The Good: It was an ugly day in the markets and canola was no exception. Nearby March canola closed down C$29.90 to settle at C$984.80 per tonne. Rain forecasts for southern Brazil and Argentina pressured the oilseed market today, along with some macro based on buying equities and selling assets that were an inflation hedge such as crude oil, metals and agricultural commodities. There was some good news in the weekly export numbers for canola. A total of 122,300 tonnes of canola were exported in the week ending on January 9th. This pushed total canola exports to 3.066 million tonnes for the crop year to date. This puts canola exports on pace to exceed 6.0 million tonnes this year, which is an outcome that is impossible with current ending stocks projections. Canola stocks in Vancouver on January 9th were 130,600 tonnes, which indicates that more exports are on the way. Meanwhile we are lowering futures values to decrease export demand! That doesn’t make much sense.
The Bad: Wheat markets were also lower today as the sell off in spring and winter wheats continue. The USDA indicated that HRW sown area increased a paltry one per cent from last year, so yields will need to increase in order to make up for the 88 million bushel drop in HRW stocks this year. The drought monitor continued to increase drought areas in the Southern Plains, with most of the growing areas in Oklahoma and the Texas Panhandle now in extreme drought. That makes the 18 cent per bushel loss in the nearby Kansas City contract a little puzzling. Exceptional drought also continues in northwestern North Dakota and the northern half of Montana. Someone should tell the market that these areas also produce spring wheat, because the Minneapolis March futures dropped 25 cents per bushel. Very puzzling indeed as that price move is certainly not buying the additional acreage needed to produce the additional 172 million bushels needed to make up for the drop in spring wheat stocks this year!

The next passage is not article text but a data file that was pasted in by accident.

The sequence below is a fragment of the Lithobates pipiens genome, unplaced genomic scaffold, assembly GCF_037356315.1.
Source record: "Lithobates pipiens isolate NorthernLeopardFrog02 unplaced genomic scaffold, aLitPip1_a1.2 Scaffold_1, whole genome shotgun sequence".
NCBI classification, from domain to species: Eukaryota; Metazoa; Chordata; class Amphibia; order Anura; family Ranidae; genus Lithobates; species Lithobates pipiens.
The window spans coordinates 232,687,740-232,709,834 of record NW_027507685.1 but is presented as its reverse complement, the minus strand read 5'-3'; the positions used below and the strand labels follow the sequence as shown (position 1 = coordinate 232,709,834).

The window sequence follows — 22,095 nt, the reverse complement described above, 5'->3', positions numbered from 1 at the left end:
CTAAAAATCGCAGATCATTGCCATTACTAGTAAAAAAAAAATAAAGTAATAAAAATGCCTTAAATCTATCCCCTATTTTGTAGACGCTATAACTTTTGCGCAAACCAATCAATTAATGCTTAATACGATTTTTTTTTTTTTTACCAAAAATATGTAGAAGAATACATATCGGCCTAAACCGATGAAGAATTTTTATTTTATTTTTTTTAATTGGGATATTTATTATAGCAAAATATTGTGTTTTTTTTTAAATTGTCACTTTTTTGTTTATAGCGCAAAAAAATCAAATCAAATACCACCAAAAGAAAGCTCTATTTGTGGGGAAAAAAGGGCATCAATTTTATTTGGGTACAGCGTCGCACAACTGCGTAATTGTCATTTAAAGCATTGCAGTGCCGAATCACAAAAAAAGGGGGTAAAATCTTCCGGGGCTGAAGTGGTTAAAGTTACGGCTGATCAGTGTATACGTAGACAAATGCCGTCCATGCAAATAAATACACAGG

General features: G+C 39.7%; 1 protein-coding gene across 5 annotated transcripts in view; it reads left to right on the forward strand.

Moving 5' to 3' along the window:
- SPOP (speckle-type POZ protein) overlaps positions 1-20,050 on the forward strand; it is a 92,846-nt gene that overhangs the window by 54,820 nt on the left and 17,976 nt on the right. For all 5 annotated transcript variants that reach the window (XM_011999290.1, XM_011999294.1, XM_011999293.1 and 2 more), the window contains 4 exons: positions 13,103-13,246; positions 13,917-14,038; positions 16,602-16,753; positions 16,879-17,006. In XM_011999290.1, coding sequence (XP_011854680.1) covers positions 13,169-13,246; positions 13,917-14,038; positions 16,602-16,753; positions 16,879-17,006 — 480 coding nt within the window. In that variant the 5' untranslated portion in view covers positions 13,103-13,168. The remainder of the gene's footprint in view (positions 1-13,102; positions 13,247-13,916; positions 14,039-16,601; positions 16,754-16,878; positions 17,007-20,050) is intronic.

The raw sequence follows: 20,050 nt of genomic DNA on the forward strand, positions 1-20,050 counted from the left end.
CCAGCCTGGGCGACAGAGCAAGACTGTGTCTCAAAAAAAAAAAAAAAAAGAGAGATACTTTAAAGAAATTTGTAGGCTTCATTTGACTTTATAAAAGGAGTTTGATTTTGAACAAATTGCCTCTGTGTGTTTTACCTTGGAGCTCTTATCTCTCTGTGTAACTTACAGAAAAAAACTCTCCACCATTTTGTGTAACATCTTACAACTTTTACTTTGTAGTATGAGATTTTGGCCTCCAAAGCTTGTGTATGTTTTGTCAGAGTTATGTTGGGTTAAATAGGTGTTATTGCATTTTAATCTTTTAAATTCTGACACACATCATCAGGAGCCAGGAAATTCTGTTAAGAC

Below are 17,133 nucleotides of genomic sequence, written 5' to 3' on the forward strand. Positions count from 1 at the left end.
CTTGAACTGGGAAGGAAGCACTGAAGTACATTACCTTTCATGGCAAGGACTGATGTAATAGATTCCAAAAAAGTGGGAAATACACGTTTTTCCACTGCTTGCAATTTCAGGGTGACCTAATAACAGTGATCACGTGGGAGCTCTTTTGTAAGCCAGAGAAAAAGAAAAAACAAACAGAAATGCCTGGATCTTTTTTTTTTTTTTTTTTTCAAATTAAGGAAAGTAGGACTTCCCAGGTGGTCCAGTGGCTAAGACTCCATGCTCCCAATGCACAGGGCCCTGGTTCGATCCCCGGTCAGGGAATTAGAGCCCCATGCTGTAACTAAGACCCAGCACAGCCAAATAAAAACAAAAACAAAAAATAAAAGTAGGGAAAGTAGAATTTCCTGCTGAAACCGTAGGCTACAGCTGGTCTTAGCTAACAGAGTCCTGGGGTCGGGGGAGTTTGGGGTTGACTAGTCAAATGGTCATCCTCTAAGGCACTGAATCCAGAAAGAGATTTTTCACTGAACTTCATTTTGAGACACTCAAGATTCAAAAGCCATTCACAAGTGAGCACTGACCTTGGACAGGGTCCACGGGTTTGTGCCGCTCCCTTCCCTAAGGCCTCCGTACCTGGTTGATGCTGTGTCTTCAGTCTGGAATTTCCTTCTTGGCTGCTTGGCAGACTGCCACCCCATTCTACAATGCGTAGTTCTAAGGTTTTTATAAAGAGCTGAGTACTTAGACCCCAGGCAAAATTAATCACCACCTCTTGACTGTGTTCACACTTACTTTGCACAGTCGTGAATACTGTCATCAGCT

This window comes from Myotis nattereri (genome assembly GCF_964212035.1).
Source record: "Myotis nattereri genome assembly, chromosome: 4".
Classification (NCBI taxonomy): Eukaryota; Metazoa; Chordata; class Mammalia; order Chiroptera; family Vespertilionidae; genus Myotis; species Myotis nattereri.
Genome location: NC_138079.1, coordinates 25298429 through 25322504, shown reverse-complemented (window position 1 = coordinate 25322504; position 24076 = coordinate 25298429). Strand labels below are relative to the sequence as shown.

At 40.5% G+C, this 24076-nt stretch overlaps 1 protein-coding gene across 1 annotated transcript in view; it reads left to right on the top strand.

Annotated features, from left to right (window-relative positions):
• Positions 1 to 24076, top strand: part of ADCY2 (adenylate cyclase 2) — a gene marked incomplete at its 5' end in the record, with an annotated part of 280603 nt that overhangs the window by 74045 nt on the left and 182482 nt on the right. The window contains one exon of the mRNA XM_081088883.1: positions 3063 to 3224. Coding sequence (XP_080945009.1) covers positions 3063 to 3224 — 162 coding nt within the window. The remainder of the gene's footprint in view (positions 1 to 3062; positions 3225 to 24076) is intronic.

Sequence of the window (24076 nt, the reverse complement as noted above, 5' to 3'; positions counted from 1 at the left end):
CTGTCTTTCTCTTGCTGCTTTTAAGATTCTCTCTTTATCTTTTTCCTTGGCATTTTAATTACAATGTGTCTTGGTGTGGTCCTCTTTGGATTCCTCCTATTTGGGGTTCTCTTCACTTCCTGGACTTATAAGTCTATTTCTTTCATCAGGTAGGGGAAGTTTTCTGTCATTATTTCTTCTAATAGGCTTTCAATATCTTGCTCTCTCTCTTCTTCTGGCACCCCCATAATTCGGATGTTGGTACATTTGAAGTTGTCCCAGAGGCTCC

The Ugly: The latest decline in the agricultural commodity futures was in the oat March contract, which dropped 3.6 per cent during the session. The nearby March oat contract is now trading at levels similar to the middle of October. The new crop harvest of oats in the Northern Plains and Canada is seven months away and the market is reacting like harvest is just around the corner. The saying goes “oats knows”, but I think that oats were caught up in general macro selling pressure, rather than any change in the fundamentals.